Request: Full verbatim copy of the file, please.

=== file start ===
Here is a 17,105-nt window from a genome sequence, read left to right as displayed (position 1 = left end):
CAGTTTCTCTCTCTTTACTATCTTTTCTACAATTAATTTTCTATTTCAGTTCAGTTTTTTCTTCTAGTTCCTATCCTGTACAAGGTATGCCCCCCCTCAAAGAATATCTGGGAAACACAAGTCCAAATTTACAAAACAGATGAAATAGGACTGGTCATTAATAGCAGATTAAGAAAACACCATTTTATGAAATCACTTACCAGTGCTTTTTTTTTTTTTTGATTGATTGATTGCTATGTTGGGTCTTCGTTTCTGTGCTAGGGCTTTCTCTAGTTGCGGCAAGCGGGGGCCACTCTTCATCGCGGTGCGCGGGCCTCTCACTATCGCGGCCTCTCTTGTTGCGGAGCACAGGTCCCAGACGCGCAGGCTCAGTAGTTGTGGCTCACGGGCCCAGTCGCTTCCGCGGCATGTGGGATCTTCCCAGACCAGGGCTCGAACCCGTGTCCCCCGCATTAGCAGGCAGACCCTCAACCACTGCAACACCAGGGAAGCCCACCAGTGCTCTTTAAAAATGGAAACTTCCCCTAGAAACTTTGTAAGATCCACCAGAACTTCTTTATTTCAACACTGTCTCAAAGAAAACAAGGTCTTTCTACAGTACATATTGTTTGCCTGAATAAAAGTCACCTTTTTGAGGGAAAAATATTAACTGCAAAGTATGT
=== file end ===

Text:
Here is a 17,105-nt window from a genome sequence, read left to right as displayed (position 1 = left end):
CAGTTTCTCTCTCTTTACTATCTTTTCTACAATTAATTTTCTATTTCAGTTCAGTTTTTTCTTCTAGTTCCTATCCTGTACAAGGTATGCCCCCCCTCAAAGAATATCTGGGAAACACAAGTCCAAATTTACAAAACAGATGAAATAGGACTGGTCATTAATAGCAGATTAAGAAAACACCATTTTATGAAATCACTTACCAGTGCTTTTTTTTTTTTTTGATTGATTGATTGCTATGTTGGGTCTTCGTTTCTGTGCTAGGGCTTTCTCTAGTTGCGGCAAGCGGGGGCCACTCTTCATCGCGGTGCGCGGGCCTCTCACTATCGCGGCCTCTCTTGTTGCGGAGCACAGGTCCCAGACGCGCAGGCTCAGTAGTTGTGGCTCACGGGCCCAGTCGCTTCCGCGGCATGTGGGATCTTCCCAGACCAGGGCTCGAACCCGTGTCCCCCGCATTAGCAGGCAGACCCTCAACCACTGCAACACCAGGGAAGCCCACCAGTGCTCTTTAAAAATGGAAACTTCCCCTAGAAACTTTGTAAGATCCACCAGAACTTCTTTATTTCAACACTGTCTCAAAGAAAACAAGGTCTTTCTACAGTACATATTGTTTGCCTGAATAAAAGTCACCTTTTTGAGGGAAAAATATTAACTGCAAAGTATGT